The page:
Every month, on an average at least 200 domestic workers of Bangladesh return home from the Kingdom of Saudi Arabia as victims of sexual abuse.
New Age learnt from Bangladesh officials and rights activists that before returning home, all the victims complained to Bangladesh missions in Riyadh and Jeddah that they were sexually abused and tortured physically and mentally by their employers.
They also complained that employers also forced them to overwork and denied them enough food and rest.
Another common complaint was that their wages were in arrears for up to 10 months when they decided to leave for home unable to bear the tormented life in the KSA.
The victims also complained that their employers had the habit of boasting that they ‘bought us from Bangladesh and, therefore, they could do anything they just felt pleased with.’
Bangladesh Embassy’s labour counselor Md Sarwar Alam, however, told New Age, ‘our domestic workers leaving for the KSA outnumbers those who go back to Bangladesh.’
He said that, on an average, he himself issues up to 150 ‘out-passes’ to Bangladeshi domestic workers at Riyadh so that they could return to Bangladesh.
He said that being annoyed over the attitudes of ‘our domestic workers’ Saudi authorities had threatened to stop the recruitment of housemaids from Bangladesh.
Though many Bangladeshi housemaids came back with exit passes issued by Bangladesh labour counselor in Jeddah, none could give their number.
On return home on Sunday night 21victims of abuse narrated to New Age the terrible tortures they had suffered in the hands of their Saudi employers.
They also complained of sexual abuse by employers.
They were flown to Hazrat Shahjalal International Airport by Air Arabia.
On the previous night, 82 housemaids returned empty handed from the KSA on an Air Arabia flight and 12 of them were brought back by the Wage Earners’ Welfare Board following an application from the BRAC migration programme.
Mili Akhter,27, of Moulvi Bazaar had gone to Riyadh five months ago and on the very first day she became victim of sexual abuse by her employer.
One day she fled from her employers house and took shelter at the safe home run by the Bangladesh embassy after her arm was burnt by a hot iron for refusing the employer’s overtures.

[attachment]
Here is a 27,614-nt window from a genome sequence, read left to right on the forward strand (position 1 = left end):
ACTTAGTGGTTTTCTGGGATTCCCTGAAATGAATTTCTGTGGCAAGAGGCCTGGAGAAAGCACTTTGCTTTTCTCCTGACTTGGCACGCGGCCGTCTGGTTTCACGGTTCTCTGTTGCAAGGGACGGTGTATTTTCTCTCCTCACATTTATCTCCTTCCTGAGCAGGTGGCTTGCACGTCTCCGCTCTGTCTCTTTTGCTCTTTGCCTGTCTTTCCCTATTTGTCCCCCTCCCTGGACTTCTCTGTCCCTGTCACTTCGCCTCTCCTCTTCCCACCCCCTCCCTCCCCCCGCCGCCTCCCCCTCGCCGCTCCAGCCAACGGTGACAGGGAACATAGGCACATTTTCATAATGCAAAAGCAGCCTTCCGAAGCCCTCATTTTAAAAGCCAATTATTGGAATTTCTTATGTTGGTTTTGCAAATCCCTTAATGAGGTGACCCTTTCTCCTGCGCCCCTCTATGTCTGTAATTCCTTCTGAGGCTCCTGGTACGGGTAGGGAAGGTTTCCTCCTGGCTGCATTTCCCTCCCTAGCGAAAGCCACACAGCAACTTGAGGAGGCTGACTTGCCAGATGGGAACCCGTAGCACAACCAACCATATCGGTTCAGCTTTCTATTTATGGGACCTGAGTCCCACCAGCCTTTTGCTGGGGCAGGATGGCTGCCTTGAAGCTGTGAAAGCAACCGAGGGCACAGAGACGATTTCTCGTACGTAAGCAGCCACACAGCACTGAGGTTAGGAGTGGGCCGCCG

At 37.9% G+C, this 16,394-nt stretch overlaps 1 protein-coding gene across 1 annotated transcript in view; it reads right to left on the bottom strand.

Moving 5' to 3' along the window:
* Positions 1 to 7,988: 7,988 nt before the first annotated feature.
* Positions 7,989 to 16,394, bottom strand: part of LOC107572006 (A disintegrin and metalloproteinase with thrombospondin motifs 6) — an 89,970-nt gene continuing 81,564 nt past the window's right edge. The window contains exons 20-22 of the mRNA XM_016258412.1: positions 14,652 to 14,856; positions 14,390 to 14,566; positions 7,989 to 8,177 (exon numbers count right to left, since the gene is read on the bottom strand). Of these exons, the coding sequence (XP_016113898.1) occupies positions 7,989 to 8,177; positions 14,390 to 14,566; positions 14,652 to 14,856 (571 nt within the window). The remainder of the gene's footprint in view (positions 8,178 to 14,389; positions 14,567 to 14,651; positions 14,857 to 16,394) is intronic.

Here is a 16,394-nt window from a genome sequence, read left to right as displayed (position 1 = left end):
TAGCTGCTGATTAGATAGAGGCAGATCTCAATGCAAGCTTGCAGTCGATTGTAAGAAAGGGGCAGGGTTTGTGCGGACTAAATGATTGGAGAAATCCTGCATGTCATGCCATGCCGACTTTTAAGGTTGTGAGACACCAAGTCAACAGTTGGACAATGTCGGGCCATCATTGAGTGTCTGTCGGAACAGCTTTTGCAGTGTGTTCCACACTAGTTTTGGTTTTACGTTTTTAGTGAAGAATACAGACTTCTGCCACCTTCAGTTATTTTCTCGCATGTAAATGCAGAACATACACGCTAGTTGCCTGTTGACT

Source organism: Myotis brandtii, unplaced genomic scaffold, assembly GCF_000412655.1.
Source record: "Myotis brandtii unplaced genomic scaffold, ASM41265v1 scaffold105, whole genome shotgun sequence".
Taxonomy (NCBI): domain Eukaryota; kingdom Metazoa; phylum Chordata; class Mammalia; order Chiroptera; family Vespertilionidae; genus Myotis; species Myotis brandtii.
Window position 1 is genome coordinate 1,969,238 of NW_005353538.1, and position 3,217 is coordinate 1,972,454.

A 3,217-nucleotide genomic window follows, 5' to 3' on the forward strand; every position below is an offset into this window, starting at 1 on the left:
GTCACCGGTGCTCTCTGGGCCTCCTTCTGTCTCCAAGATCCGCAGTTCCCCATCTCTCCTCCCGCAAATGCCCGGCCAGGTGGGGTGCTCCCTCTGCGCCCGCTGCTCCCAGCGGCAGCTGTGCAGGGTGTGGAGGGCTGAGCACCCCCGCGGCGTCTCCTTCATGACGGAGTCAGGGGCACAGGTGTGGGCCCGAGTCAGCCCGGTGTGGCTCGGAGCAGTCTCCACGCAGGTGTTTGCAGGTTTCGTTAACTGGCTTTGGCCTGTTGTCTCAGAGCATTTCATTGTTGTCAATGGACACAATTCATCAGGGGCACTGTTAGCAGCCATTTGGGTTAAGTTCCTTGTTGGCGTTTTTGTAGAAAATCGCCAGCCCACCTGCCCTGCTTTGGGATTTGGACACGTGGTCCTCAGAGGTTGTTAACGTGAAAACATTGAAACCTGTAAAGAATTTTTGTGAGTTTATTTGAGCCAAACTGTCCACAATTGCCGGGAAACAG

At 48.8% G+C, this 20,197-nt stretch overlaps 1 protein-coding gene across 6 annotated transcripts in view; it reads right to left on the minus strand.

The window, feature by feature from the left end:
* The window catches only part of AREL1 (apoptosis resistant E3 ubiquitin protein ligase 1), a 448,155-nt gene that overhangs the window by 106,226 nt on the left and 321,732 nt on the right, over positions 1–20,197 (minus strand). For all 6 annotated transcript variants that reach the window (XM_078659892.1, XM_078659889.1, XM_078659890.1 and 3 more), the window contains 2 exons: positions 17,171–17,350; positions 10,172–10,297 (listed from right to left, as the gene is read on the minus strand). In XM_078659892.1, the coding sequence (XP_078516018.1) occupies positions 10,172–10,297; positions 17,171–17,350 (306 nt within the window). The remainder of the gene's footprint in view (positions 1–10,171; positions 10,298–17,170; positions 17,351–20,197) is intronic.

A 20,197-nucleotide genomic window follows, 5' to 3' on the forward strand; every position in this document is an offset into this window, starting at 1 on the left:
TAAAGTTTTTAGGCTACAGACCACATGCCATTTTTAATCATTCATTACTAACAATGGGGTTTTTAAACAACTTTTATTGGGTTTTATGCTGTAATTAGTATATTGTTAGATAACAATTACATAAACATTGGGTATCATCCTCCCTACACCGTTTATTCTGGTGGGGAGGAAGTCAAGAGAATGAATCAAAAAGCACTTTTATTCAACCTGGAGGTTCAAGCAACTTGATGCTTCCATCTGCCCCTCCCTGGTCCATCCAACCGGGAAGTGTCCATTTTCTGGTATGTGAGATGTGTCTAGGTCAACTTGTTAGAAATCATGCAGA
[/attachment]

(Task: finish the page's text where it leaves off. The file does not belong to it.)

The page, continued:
Taslima, 26, of Comilla narrated a similar experience during her seven month’s stay in the KSA.
BRAC’s migration department chief Shariful Islam Hasan told New Age that they frequently received complaints of sexual abuses and other problems from the female migrants and their family members.
‘So far, we have received over 600 complaints of female migrants who were sexually abused and faced other problems in the KSA in last four months,’ he said.
Sharif said that Bangladesh embassy should take legal action against the accused employers to bring these repressive activities to an end.
Bangladeshi Ovhibashi Mohila Sramik Association chairman Lily Jahan told New Age that they received at least 20 complaints from the female workers every month.
‘They mainly complained about abuses, over work, denial of wages and food problem,’ she said.
Lily Jahan, a returnee migrant turned activist, asked the authorities to stop sending house maids on ‘relative visas’ as they suffer more sexual and physical abuses.
She also demanded strict monitoring by the Bangladesh government to protect ‘our female workers’ rights’ when they work in foreign countries.
Bangladesh mission officials in Riyadh and Jeddah told New Age that over 350 female migrant workers had taken shelter at ‘our safe homes’ after facing abuse, torture and job-related issues.
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